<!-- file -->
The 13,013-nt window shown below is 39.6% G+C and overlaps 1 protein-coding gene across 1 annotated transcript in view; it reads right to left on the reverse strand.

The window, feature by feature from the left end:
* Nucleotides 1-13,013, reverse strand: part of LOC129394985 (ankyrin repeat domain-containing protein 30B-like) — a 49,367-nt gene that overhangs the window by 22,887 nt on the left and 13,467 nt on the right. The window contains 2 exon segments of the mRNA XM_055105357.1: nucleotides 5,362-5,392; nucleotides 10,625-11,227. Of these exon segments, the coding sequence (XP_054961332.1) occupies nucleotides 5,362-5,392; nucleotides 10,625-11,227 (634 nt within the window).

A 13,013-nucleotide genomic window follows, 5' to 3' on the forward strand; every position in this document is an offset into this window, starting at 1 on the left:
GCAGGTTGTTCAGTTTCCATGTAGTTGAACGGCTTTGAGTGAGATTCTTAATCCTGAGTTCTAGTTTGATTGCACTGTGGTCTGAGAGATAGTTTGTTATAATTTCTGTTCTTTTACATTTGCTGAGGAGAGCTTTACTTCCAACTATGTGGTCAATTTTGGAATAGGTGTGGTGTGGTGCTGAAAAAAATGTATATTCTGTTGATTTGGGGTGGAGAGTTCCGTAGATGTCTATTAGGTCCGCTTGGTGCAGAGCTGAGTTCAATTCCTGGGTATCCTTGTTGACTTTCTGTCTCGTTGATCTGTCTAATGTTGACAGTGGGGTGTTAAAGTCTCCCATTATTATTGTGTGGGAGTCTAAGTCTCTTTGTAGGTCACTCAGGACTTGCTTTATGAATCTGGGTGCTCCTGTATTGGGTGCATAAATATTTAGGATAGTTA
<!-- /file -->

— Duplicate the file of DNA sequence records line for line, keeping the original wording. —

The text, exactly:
The 13,013-nt window shown below is 39.6% G+C and overlaps 1 protein-coding gene across 1 annotated transcript in view; it reads right to left on the reverse strand.

The window, feature by feature from the left end:
* Nucleotides 1-13,013, reverse strand: part of LOC129394985 (ankyrin repeat domain-containing protein 30B-like) — a 49,367-nt gene that overhangs the window by 22,887 nt on the left and 13,467 nt on the right. The window contains 2 exon segments of the mRNA XM_055105357.1: nucleotides 5,362-5,392; nucleotides 10,625-11,227. Of these exon segments, the coding sequence (XP_054961332.1) occupies nucleotides 5,362-5,392; nucleotides 10,625-11,227 (634 nt within the window).

A 13,013-nucleotide genomic window follows, 5' to 3' on the forward strand; every position in this document is an offset into this window, starting at 1 on the left:
GCAGGTTGTTCAGTTTCCATGTAGTTGAACGGCTTTGAGTGAGATTCTTAATCCTGAGTTCTAGTTTGATTGCACTGTGGTCTGAGAGATAGTTTGTTATAATTTCTGTTCTTTTACATTTGCTGAGGAGAGCTTTACTTCCAACTATGTGGTCAATTTTGGAATAGGTGTGGTGTGGTGCTGAAAAAAATGTATATTCTGTTGATTTGGGGTGGAGAGTTCCGTAGATGTCTATTAGGTCCGCTTGGTGCAGAGCTGAGTTCAATTCCTGGGTATCCTTGTTGACTTTCTGTCTCGTTGATCTGTCTAATGTTGACAGTGGGGTGTTAAAGTCTCCCATTATTATTGTGTGGGAGTCTAAGTCTCTTTGTAGGTCACTCAGGACTTGCTTTATGAATCTGGGTGCTCCTGTATTGGGTGCATAAATATTTAGGATAGTTA